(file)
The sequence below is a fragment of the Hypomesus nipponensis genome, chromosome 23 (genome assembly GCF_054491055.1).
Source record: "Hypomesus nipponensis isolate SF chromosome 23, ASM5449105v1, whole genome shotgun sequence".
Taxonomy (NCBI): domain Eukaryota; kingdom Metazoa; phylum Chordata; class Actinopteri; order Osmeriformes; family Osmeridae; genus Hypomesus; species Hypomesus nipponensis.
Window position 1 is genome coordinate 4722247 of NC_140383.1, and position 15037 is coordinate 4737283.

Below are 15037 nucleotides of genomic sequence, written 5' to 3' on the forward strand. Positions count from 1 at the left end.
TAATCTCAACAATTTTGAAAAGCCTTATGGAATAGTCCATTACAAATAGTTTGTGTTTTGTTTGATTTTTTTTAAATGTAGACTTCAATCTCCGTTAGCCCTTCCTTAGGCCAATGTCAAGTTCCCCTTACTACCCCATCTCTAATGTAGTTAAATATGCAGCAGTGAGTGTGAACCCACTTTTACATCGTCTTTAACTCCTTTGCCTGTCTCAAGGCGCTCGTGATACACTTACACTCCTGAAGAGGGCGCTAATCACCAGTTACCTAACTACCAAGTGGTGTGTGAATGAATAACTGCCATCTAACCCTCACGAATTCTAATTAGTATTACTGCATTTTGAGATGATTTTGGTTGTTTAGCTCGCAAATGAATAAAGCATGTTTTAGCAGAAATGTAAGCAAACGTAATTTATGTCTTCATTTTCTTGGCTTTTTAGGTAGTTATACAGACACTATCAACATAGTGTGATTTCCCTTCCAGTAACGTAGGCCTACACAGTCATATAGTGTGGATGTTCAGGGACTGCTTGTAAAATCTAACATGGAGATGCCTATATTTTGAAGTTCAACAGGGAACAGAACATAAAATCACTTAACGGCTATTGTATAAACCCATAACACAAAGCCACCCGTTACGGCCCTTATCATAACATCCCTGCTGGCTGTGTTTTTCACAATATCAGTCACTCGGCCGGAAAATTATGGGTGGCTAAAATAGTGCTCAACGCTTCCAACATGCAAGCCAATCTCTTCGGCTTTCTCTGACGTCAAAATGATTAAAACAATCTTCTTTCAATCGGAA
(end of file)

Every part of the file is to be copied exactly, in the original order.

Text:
The sequence below is a fragment of the Hypomesus nipponensis genome, chromosome 23 (genome assembly GCF_054491055.1).
Source record: "Hypomesus nipponensis isolate SF chromosome 23, ASM5449105v1, whole genome shotgun sequence".
Taxonomy (NCBI): domain Eukaryota; kingdom Metazoa; phylum Chordata; class Actinopteri; order Osmeriformes; family Osmeridae; genus Hypomesus; species Hypomesus nipponensis.
Window position 1 is genome coordinate 4722247 of NC_140383.1, and position 15037 is coordinate 4737283.

Below are 15037 nucleotides of genomic sequence, written 5' to 3' on the forward strand. Positions count from 1 at the left end.
TAATCTCAACAATTTTGAAAAGCCTTATGGAATAGTCCATTACAAATAGTTTGTGTTTTGTTTGATTTTTTTTAAATGTAGACTTCAATCTCCGTTAGCCCTTCCTTAGGCCAATGTCAAGTTCCCCTTACTACCCCATCTCTAATGTAGTTAAATATGCAGCAGTGAGTGTGAACCCACTTTTACATCGTCTTTAACTCCTTTGCCTGTCTCAAGGCGCTCGTGATACACTTACACTCCTGAAGAGGGCGCTAATCACCAGTTACCTAACTACCAAGTGGTGTGTGAATGAATAACTGCCATCTAACCCTCACGAATTCTAATTAGTATTACTGCATTTTGAGATGATTTTGGTTGTTTAGCTCGCAAATGAATAAAGCATGTTTTAGCAGAAATGTAAGCAAACGTAATTTATGTCTTCATTTTCTTGGCTTTTTAGGTAGTTATACAGACACTATCAACATAGTGTGATTTCCCTTCCAGTAACGTAGGCCTACACAGTCATATAGTGTGGATGTTCAGGGACTGCTTGTAAAATCTAACATGGAGATGCCTATATTTTGAAGTTCAACAGGGAACAGAACATAAAATCACTTAACGGCTATTGTATAAACCCATAACACAAAGCCACCCGTTACGGCCCTTATCATAACATCCCTGCTGGCTGTGTTTTTCACAATATCAGTCACTCGGCCGGAAAATTATGGGTGGCTAAAATAGTGCTCAACGCTTCCAACATGCAAGCCAATCTCTTCGGCTTTCTCTGACGTCAAAATGATTAAAACAATCTTCTTTCAATCGGAA